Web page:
Women are winning big in Canadian politics, so why are some parties still pushing quotas?
February 3, 2013
When Kathleen Wynne is sworn in as Ontario’s first female premier next week, there will be six female premiers across the country.
It’s incredible the extent to which women have been completely dominating the provincial political scene in recent years. The hotly contested election in Alberta last spring was fought between two women — Danielle Smith of the Wildrose Party and Progressive Conservative Alison Redford.
In 2011 in Newfoundland, the leaders of all three major political parties were women.
In Ontario, Andrea Horwath’s NDP has led in some polls and there’s a possibility she could even succeed Wynne’s government. A woman succeeding a woman in government would be a first in Canada.
The glass ceiling hasn’t just been cracked — it’s been blown apart. There have only ever been 10 female premiers in Canada, so that means more than half the females ever to be premier are serving right now. Five of those women have become premier since December 2010, and they did it without quotas and affirmative action.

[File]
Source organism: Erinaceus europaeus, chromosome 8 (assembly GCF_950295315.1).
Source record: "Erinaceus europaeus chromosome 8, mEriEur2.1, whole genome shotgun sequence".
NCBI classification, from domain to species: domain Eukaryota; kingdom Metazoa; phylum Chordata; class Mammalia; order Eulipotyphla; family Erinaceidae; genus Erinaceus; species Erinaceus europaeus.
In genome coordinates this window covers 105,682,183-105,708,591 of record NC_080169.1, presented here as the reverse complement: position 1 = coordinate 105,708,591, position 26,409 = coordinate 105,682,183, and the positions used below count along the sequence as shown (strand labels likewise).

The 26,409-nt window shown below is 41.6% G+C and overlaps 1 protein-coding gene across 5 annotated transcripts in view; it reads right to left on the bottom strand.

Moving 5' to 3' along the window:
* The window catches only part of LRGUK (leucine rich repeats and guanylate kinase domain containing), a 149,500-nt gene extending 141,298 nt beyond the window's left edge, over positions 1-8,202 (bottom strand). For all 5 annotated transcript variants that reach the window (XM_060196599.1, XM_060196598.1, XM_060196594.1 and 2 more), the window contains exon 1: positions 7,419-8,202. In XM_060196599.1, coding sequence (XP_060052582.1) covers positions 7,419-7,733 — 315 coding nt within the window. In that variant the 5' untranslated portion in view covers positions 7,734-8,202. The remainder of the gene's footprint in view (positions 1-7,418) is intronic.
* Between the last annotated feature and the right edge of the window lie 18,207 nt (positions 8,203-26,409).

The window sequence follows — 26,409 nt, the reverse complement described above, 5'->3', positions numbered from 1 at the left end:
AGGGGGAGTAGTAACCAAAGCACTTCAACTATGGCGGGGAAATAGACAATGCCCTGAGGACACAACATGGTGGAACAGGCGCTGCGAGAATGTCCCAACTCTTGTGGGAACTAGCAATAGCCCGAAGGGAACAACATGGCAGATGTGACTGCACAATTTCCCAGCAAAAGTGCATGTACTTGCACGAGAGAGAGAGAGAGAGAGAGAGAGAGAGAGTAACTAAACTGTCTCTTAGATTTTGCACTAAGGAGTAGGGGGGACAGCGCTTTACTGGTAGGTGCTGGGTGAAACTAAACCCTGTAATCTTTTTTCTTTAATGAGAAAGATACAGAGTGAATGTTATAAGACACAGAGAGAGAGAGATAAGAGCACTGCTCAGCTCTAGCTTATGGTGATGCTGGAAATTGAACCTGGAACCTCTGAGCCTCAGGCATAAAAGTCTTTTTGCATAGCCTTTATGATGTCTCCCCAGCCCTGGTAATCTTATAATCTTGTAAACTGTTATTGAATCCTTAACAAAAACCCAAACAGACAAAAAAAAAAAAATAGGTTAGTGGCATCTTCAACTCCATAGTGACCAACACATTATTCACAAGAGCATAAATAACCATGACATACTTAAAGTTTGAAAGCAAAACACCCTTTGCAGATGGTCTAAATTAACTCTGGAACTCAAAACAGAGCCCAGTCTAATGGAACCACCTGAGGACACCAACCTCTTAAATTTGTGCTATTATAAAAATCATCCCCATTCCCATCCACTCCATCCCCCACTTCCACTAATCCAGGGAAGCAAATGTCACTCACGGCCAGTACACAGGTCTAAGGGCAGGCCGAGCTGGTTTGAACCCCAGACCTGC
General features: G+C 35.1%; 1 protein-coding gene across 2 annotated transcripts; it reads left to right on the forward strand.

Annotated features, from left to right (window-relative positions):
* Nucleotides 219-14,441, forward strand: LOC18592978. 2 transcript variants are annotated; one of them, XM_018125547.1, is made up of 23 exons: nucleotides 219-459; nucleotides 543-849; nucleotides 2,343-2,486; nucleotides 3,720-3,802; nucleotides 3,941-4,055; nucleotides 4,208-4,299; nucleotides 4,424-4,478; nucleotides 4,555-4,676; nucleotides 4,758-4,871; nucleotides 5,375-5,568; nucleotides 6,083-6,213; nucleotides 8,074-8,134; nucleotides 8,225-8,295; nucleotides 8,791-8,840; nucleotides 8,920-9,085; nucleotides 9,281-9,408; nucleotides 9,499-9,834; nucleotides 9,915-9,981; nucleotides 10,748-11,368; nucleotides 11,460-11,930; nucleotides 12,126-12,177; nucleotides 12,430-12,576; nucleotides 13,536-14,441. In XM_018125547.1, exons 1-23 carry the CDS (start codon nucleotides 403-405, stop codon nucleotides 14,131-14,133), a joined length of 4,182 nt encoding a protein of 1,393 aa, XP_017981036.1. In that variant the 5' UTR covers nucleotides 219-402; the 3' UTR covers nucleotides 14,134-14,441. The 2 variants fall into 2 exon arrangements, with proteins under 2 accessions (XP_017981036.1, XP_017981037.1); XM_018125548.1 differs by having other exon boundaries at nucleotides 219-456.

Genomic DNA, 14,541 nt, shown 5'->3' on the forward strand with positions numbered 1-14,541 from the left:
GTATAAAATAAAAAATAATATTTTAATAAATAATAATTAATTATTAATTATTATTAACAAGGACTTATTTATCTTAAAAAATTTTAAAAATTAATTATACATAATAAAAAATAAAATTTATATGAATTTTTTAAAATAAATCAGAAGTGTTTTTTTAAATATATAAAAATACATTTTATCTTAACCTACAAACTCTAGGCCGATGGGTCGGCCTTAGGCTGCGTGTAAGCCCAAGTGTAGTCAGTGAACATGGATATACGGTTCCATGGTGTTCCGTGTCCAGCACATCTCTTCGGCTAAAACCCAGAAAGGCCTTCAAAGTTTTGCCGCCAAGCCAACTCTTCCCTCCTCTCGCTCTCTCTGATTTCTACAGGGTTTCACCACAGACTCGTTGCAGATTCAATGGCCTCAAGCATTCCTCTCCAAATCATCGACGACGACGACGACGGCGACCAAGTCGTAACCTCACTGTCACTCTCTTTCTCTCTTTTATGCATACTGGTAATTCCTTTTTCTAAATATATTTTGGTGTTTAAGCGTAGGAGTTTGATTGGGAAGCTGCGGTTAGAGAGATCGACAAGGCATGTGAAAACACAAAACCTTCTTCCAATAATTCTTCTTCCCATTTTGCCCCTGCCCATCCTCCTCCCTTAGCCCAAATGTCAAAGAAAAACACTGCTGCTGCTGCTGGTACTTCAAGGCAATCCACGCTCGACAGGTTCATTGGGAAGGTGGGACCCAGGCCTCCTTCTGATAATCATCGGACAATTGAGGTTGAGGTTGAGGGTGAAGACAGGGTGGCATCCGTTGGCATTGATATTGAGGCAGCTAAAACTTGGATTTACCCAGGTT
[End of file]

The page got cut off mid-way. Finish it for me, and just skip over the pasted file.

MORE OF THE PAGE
Women aren’t just at the helm of power in provincial politics, they’re leading the way in Ottawa. Federally, women hold key ministerial positions like labour, health and public works, and there’s a great crop of smart novice female MPs making waves as parliamentary secretaries, such as Delta’s Kerry-Lynne Findlay.
They won through hard work, determination and convincing voters they were the best pick for the job.
Given the amazing accomplishments of women in politics lately, how come we still have parties, academics and advocacy groups proposing policies like gender quotas to get more women elected?
BC NDP members are big supporters of gender quotas. Retiring women NDP MLAs will only be replaced by other women.
Note to Adrian Dix and the NDP: Women candidates, like all candidates, should be judged on their record and character, not their gender.
Not only is it grossly undemocratic, the implicit message in gender quotas is that women cannot win based on their own merit, which is a completely false presumption.
The Liberal Party of Canada has supported gender quotas in the past. They’ve even got a women’s commission built into the party structure that produces a ridiculously named Pink Book on women’s policy. This kind of sandbox politics is patronizing, marginalizing and reinforces tokenism.
Anyone who supports these policies only needs to look at provincial politics during the past two years to see they are wrong.